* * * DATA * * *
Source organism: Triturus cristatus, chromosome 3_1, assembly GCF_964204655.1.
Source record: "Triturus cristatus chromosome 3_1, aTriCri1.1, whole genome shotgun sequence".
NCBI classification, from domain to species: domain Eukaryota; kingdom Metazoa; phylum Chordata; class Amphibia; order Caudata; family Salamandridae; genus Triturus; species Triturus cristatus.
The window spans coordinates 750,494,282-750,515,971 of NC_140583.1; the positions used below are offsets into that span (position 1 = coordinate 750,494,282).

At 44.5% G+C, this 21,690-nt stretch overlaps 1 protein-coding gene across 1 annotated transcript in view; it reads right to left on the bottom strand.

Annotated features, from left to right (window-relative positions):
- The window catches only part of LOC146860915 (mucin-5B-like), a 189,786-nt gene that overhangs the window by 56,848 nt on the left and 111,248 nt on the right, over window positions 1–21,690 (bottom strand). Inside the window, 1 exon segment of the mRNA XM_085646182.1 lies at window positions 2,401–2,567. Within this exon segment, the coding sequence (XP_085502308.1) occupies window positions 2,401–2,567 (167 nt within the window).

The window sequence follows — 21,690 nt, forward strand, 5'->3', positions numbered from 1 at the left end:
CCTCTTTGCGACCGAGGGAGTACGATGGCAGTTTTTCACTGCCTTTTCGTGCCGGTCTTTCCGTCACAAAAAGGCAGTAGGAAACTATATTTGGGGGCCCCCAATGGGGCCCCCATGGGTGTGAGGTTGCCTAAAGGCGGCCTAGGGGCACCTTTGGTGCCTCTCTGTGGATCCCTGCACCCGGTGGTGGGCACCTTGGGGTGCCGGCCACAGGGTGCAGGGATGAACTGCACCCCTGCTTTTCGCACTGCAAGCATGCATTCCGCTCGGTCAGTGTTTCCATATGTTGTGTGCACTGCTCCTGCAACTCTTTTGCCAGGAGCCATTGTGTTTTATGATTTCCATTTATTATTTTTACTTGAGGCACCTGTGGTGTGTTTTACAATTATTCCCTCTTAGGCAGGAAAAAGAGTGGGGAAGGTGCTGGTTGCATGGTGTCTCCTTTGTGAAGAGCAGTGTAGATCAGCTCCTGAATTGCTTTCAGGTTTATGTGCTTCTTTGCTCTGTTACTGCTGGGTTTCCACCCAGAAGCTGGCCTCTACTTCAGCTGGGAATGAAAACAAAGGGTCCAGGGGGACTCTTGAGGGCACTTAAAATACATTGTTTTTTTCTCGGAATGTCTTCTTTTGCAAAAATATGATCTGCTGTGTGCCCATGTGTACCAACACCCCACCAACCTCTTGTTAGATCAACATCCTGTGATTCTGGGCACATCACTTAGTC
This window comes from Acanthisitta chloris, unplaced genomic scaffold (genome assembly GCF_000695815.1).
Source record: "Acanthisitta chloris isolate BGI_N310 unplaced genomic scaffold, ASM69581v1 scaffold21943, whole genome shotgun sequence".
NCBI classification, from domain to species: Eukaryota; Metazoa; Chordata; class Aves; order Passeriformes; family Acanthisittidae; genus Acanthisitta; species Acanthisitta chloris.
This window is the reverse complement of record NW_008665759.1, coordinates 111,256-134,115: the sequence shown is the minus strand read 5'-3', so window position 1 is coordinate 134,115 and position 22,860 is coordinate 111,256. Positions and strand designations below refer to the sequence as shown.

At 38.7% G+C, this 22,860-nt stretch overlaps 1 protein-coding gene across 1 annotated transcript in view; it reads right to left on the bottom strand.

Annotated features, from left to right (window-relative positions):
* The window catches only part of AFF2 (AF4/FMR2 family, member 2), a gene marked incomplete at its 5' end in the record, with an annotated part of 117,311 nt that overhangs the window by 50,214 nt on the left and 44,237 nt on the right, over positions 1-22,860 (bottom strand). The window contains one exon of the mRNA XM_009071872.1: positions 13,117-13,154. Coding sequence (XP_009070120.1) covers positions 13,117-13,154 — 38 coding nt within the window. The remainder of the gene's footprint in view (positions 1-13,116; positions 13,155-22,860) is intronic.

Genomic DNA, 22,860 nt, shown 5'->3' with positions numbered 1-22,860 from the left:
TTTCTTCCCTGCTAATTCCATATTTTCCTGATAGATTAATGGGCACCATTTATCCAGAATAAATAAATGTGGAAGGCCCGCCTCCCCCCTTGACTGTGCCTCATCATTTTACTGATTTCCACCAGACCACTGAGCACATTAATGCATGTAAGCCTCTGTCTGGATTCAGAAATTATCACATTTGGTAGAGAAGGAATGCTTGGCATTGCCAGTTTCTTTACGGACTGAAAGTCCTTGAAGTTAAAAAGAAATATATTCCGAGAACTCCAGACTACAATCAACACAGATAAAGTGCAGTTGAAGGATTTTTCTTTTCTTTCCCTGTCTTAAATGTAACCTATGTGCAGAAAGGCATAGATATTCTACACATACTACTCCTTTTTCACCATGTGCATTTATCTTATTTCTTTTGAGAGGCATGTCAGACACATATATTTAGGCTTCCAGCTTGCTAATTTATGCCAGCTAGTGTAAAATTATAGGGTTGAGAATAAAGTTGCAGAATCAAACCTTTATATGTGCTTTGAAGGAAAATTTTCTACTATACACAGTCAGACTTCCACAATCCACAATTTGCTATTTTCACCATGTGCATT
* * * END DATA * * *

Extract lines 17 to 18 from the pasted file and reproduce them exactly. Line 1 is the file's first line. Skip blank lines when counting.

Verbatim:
Genomic DNA, 22,860 nt, shown 5'->3' with positions numbered 1-22,860 from the left:
TTTCTTCCCTGCTAATTCCATATTTTCCTGATAGATTAATGGGCACCATTTATCCAGAATAAATAAATGTGGAAGGCCCGCCTCCCCCCTTGACTGTGCCTCATCATTTTACTGATTTCCACCAGACCACTGAGCACATTAATGCATGTAAGCCTCTGTCTGGATTCAGAAATTATCACATTTGGTAGAGAAGGAATGCTTGGCATTGCCAGTTTCTTTACGGACTGAAAGTCCTTGAAGTTAAAAAGAAATATATTCCGAGAACTCCAGACTACAATCAACACAGATAAAGTGCAGTTGAAGGATTTTTCTTTTCTTTCCCTGTCTTAAATGTAACCTATGTGCAGAAAGGCATAGATATTCTACACATACTACTCCTTTTTCACCATGTGCATTTATCTTATTTCTTTTGAGAGGCATGTCAGACACATATATTTAGGCTTCCAGCTTGCTAATTTATGCCAGCTAGTGTAAAATTATAGGGTTGAGAATAAAGTTGCAGAATCAAACCTTTATATGTGCTTTGAAGGAAAATTTTCTACTATACACAGTCAGACTTCCACAATCCACAATTTGCTATTTTCACCATGTGCATT